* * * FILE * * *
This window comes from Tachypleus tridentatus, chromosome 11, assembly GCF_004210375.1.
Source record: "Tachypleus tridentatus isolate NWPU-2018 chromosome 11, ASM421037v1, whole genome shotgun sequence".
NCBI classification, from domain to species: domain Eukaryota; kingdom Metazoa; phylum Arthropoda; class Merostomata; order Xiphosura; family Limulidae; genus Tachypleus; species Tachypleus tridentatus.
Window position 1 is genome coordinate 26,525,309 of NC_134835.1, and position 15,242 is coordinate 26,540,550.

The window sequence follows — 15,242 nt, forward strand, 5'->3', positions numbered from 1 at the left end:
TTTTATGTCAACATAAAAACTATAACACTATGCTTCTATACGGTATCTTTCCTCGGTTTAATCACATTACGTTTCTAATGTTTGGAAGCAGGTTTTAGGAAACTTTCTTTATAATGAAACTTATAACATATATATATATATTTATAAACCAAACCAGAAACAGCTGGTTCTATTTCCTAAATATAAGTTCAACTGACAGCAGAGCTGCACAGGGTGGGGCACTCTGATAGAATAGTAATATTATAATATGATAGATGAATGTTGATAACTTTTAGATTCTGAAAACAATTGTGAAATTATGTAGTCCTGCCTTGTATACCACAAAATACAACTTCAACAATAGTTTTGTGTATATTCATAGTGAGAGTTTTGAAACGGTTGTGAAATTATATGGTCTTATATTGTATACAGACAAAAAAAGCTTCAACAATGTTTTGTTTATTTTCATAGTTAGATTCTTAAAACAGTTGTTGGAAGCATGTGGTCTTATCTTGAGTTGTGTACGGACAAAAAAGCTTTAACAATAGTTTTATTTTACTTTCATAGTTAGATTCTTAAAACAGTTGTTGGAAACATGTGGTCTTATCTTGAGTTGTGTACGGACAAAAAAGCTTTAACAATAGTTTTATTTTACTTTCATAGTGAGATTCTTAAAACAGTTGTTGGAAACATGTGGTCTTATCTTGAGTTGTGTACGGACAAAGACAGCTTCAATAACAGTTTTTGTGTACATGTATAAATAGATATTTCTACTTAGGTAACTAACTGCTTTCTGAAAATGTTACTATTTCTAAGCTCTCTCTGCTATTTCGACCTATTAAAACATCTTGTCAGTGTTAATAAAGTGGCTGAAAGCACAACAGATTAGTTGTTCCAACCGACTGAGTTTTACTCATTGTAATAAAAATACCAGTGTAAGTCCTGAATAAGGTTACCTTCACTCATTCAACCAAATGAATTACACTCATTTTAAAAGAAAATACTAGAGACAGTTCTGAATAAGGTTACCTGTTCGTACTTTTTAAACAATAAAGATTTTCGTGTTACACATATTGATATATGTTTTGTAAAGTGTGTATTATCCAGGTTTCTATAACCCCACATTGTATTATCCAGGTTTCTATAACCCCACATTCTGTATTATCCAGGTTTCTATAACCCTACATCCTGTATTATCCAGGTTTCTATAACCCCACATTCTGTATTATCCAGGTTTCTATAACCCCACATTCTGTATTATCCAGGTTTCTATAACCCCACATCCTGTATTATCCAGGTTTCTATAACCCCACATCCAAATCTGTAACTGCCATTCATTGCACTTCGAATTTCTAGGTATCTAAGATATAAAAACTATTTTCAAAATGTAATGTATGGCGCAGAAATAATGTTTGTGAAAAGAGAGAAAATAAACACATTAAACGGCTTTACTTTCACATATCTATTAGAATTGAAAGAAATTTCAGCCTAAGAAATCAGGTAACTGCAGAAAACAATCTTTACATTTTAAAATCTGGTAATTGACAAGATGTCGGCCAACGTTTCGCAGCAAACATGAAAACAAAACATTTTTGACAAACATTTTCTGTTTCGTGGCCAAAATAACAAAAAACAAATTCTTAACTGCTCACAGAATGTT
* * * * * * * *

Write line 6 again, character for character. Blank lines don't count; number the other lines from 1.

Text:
TTTTATGTCAACATAAAAACTATAACACTATGCTTCTATACGGTATCTTTCCTCGGTTTAATCACATTACGTTTCTAATGTTTGGAAGCAGGTTTTAGGAAACTTTCTTTATAATGAAACTTATAACATATATATATATATTTATAAACCAAACCAGAAACAGCTGGTTCTATTTCCTAAATATAAGTTCAACTGACAGCAGAGCTGCACAGGGTGGGGCACTCTGATAGAATAGTAATATTATAATATGATAGATGAATGTTGATAACTTTTAGATTCTGAAAACAATTGTGAAATTATGTAGTCCTGCCTTGTATACCACAAAATACAACTTCAACAATAGTTTTGTGTATATTCATAGTGAGAGTTTTGAAACGGTTGTGAAATTATATGGTCTTATATTGTATACAGACAAAAAAAGCTTCAACAATGTTTTGTTTATTTTCATAGTTAGATTCTTAAAACAGTTGTTGGAAGCATGTGGTCTTATCTTGAGTTGTGTACGGACAAAAAAGCTTTAACAATAGTTTTATTTTACTTTCATAGTTAGATTCTTAAAACAGTTGTTGGAAACATGTGGTCTTATCTTGAGTTGTGTACGGACAAAAAAGCTTTAACAATAGTTTTATTTTACTTTCATAGTGAGATTCTTAAAACAGTTGTTGGAAACATGTGGTCTTATCTTGAGTTGTGTACGGACAAAGACAGCTTCAATAACAGTTTTTGTGTACATGTATAAATAGATATTTCTACTTAGGTAACTAACTGCTTTCTGAAAATGTTACTATTTCTAAGCTCTCTCTGCTATTTCGACCTATTAAAACATCTTGTCAGTGTTAATAAAGTGGCTGAAAGCACAACAGATTAGTTGTTCCAACCGACTGAGTTTTACTCATTGTAATAAAAATACCAGTGTAAGTCCTGAATAAGGTTACCTTCACTCATTCAACCAAATGAATTACACTCATTTTAAAAGAAAATACTAGAGACAGTTCTGAATAAGGTTACCTGTTCGTACTTTTTAAACAATAAAGATTTTCGTGTTACACATATTGATATATGTTTTGTAAAGTGTGTATTATCCAGGTTTCTATAACCCCACATTGTATTATCCAGGTTTCTATAACCCCACATTCTGTATTATCCAGGTTTCTATAACCCTACATCCTGTATTATCCAGGTTTCTATAACCCCACATTCTGTATTATCCAGGTTTCTATAACCCCACATTCTGTATTATCCAGGTTTCTATAACCCCACATCCTGTATTATCCAGGTTTCTATAACCCCACATCCAAATCTGTAACTGCCATTCATTGCACTTCGAATTTCTAGGTATCTAAGATATAAAAACTATTTTCAAAATGTAATGTATGGCGCAGAAATAATGTTTGTGAAAAGAGAGAAAATAAACACATTAAACGGCTTTACTTTCACATATCTATTAGAATTGAAAGAAATTTCAGCCTAAGAAATCAGGTAACTGCAGAAAACAATCTTTACATTTTAAAATCTGGTAATTGACAAGATGTCGGCCAACGTTTCGCAGCAAACATGAAAACAAAACATTTTTGACAAACATTTTCTGTTTCGTGGCCAAAATAACAAAAAACAAATTCTTAACTGCTCACAGAATGTT